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Outside the State Fair, a reminder: This is where Philando Castile was shot

State Fair visitors stuck in traffic on Larpenteur Ave. Monday evening got a reminder that their  cars were idling at a site that became infamous in the Twin Cities this summer.

Some of the few dozen demonstrators held signs and chanted slogans at the curb where Philando Castile was pulled over and fatally shot by a St. Anthony police officer in July.

Some drivers passing by honked their horns in support of the gathering at the site, which has become known as Philando’s Peace Garden.

“It’s a remembering and a raising of awareness,” Nancy Robinett told BringMeTheNews. “Mr. Castile was killed here and people need to think about that.”

Nancy Robinett

Nancy Robinett at the vigil Monday. (Photo: William Wilcoxen)

Robinett lives in St. Anthony and says she’s a member of St. Anthony Villagers for Community Action, a group formed after the July 6 shooting of Catstile.

“We care about what’s going on in St. Anthony – the data that show racial disparities in police shootings and anecdotal reports of racial profiling,” she said as she kept an eye on her daughter while holding a sign on Larpenteur near Fry Street.

The peaceful demonstration was called Stand For Justice: Monday at the Memorial and was organized by two groups: Merriam Park Neighbors for Peace and St. Paul Eastside Neighbors for Peace.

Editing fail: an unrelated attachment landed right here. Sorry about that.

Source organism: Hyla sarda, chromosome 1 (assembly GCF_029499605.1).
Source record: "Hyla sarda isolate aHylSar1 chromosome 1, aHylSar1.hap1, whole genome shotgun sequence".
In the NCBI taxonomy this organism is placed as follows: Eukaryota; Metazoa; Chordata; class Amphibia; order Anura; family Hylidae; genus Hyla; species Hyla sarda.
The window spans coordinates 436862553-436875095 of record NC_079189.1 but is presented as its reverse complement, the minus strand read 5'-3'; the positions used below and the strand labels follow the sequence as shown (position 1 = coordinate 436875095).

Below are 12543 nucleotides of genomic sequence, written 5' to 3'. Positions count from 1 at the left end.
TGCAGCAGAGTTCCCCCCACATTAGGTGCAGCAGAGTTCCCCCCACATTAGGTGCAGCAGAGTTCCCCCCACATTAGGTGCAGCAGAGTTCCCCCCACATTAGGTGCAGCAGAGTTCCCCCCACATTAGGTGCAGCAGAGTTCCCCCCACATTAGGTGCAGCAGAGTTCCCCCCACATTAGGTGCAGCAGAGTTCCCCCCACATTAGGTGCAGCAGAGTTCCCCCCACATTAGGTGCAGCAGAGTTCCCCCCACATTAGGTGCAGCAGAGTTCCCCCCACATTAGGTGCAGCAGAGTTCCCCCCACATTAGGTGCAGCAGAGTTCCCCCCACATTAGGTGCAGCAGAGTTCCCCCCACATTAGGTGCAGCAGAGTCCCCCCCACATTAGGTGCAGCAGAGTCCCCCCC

They plan to hold a similar event again at 5 p.m. on Labor Day, which is the last day of the State Fair.

The Star Tribune reports some of Monday’s demonstrators marched from the site of Castile’s shooting to the nearby intersection of Larpenteur and Snelling and blocked traffic for about ten minutes

Castile’s death and investigation

Philando memorial

A memorial at the site of Philando Castile’s shooting. (Photo: William Wilcoxen)

Castile’s death quickly gained national notoriety after his girlfriend livestreamed the bloody aftermath of the shooting on Facebook. It became another flashpoint in this year’s national debate over police shootings of African-Americans and sparked a series of Minnesota protests, often in front of the governor’s residence in St. Paul.

The shooting of  the 32-year-old St. Paul school district employee is being investigated by the Minnesota Bureau of Criminal Apprehension, which will turn its findings over the Ramsey County Attorney to decide whether criminal charges will be filed. That decision could be turned over to a grand jury (which is what traditionally happens).

Officer Jeronimo Yanez, who fired the shots that killed Castile, was back at work briefly this month but was returned to a leave of absence by the police chief who said residents had raised concerns about Yanez being on the job during the investigation.

As she stood on Larpenteur Ave. Monday and heard the honking of passing cars, Lagina White of St. Paul said she’s sad there’s been no resolution of the Castile case, but added that she’s encouraged by the support extended to the Castile family and their cause.

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